Dukesfield Arches are the remains of an industrial site dating back to the 16th Century, one of the earliest surviving lead smelting sites in the country. The two 18th Century stone and brick gothic-style arches now sit enigmatically alongside a bridleway in a wooded valley. They are Grade II listed, but in 2010 were suffering from collapse, inappropriate repairs and tree growth. Their future looked bleak.
Local people’s concerns led two Parish Councils and The Friends of the North Pennines to research and develop the Dukesfield Smelters and Carriers Project, successfully applying for Heritage Lottery Funds. Their enthusiasm and curiosity to explore and share the heritage of the arches and the wider lead industry stimulated archaeological and archival research which informed the conservation planning.
Tristan Spicer from Kevin Doonan Architect prepared a conservation plan, implemented by a dedicated team of consultants, contractors, and volunteers, supplemented by trainees on CPD courses.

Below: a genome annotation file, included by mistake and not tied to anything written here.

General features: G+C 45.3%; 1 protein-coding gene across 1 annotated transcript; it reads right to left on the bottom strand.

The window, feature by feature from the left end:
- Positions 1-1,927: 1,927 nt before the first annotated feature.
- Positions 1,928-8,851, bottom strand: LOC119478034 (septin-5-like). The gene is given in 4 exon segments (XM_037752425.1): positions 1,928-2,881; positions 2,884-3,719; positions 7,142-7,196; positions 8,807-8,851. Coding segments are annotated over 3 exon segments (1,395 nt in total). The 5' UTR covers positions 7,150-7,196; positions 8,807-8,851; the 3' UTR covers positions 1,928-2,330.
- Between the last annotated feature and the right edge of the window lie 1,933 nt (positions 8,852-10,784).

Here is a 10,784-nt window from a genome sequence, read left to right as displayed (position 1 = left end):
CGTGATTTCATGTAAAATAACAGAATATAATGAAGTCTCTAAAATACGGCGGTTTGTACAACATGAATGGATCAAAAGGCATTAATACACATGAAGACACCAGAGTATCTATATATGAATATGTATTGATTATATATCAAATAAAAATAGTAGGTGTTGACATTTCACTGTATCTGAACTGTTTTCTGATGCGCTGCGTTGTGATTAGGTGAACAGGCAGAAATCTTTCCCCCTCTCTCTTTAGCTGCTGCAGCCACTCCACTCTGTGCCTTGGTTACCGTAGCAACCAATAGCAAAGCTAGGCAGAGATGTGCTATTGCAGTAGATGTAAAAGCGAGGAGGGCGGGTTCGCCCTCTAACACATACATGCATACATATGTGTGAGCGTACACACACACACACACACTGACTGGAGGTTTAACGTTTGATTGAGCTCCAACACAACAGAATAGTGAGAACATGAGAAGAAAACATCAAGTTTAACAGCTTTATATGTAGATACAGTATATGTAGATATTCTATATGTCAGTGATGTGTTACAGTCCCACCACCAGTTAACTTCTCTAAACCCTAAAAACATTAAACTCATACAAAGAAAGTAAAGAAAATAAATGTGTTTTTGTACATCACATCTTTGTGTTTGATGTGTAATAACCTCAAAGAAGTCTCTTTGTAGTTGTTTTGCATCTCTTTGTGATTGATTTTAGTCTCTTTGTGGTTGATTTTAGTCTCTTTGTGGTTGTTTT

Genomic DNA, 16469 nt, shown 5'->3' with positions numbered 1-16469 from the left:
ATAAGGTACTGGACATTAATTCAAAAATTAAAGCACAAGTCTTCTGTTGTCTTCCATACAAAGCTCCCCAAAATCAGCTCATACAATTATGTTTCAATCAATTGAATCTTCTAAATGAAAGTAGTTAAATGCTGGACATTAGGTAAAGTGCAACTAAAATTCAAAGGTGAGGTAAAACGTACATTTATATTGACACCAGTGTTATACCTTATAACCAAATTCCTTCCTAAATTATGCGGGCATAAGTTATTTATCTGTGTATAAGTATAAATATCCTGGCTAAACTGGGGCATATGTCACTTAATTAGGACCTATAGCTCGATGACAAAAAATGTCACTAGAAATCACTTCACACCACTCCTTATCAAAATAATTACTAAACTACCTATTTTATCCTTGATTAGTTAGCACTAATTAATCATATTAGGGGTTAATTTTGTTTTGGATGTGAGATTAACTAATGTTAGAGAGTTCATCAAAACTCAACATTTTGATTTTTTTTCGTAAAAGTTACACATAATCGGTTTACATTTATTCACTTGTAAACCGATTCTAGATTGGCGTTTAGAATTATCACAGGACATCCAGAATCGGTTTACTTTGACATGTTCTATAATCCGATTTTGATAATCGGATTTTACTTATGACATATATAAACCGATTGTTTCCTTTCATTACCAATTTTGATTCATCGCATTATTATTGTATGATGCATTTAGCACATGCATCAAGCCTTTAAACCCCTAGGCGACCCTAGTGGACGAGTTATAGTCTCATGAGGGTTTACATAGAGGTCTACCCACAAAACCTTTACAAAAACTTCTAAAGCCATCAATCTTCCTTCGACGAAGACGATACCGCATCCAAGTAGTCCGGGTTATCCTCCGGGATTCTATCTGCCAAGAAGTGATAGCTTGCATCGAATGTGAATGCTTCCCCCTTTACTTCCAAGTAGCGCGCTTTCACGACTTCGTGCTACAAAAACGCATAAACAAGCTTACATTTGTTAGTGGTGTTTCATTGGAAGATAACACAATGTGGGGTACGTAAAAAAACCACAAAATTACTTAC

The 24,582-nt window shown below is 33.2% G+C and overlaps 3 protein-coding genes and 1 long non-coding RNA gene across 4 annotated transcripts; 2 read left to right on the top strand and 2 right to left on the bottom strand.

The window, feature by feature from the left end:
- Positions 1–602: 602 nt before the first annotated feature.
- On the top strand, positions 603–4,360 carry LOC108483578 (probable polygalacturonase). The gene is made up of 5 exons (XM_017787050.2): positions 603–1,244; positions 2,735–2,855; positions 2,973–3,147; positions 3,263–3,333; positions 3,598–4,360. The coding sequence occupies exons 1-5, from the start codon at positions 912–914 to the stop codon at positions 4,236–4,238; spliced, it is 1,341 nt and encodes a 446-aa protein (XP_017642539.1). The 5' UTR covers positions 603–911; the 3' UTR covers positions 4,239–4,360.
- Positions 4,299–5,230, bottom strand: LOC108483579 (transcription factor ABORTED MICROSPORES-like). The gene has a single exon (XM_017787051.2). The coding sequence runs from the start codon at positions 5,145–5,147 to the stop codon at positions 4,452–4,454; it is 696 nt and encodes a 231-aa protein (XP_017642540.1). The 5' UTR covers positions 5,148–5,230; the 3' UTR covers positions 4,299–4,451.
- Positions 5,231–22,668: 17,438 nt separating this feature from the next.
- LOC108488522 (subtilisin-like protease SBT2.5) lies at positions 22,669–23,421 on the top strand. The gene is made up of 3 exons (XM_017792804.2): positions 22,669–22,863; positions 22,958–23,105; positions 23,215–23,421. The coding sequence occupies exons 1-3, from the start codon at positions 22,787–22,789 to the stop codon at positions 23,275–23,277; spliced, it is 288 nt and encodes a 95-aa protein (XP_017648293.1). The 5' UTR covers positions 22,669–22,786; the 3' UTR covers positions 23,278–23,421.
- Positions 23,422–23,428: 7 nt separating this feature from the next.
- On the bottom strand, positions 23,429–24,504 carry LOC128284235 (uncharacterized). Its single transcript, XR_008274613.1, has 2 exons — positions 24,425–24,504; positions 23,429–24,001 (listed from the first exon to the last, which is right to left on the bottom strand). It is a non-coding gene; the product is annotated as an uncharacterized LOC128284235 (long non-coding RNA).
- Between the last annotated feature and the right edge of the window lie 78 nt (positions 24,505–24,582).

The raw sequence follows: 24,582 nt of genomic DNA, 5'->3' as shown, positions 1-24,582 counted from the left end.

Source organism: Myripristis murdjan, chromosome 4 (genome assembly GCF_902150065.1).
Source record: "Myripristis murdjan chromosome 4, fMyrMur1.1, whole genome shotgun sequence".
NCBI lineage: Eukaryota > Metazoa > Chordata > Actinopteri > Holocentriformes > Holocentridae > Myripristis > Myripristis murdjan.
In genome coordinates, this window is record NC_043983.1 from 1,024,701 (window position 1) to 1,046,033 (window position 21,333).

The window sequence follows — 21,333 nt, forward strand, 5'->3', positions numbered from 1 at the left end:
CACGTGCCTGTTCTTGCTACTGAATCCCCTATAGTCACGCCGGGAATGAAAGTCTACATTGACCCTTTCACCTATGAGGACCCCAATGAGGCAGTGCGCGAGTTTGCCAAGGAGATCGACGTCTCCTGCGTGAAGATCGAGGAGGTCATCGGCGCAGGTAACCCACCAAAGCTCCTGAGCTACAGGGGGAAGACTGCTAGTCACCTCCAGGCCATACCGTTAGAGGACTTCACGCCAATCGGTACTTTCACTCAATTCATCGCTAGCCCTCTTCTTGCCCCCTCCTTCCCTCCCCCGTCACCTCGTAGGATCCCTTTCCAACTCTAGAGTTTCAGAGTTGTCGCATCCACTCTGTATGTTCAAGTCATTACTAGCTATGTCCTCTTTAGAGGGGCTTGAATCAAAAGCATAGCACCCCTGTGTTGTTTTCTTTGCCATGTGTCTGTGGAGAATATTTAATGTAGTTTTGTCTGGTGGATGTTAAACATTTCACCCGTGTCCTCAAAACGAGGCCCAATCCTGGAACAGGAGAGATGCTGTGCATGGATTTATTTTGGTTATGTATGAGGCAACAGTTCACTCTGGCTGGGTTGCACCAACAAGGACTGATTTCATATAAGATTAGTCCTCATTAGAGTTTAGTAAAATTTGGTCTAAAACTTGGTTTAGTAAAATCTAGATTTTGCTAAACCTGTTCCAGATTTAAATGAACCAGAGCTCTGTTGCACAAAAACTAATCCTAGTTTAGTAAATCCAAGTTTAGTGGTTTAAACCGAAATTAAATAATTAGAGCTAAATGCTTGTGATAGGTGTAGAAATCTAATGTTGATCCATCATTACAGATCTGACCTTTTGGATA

Heritage Consolidation Ltd undertook the consolidation repairs, including installing an innovative clay membrane soft capping to the top surface of the arches. The minimal intervention approach maintains the character and minimises disruption to the original historic fabric.
The arches are now in good condition, safer, easily maintained and better interpreted and understood. Their future is secure.
In May 2015 we were Highly Commended in second place in the Heritage category of the Constructing Excellence North East #CENEAwards2015 Pipped to the post by Dunston Staiths, but ahead of projects at Hexham Abbey, Newcastle’s Exhibition Park, Newcastle Central Station and the Tees Transporter Bridge.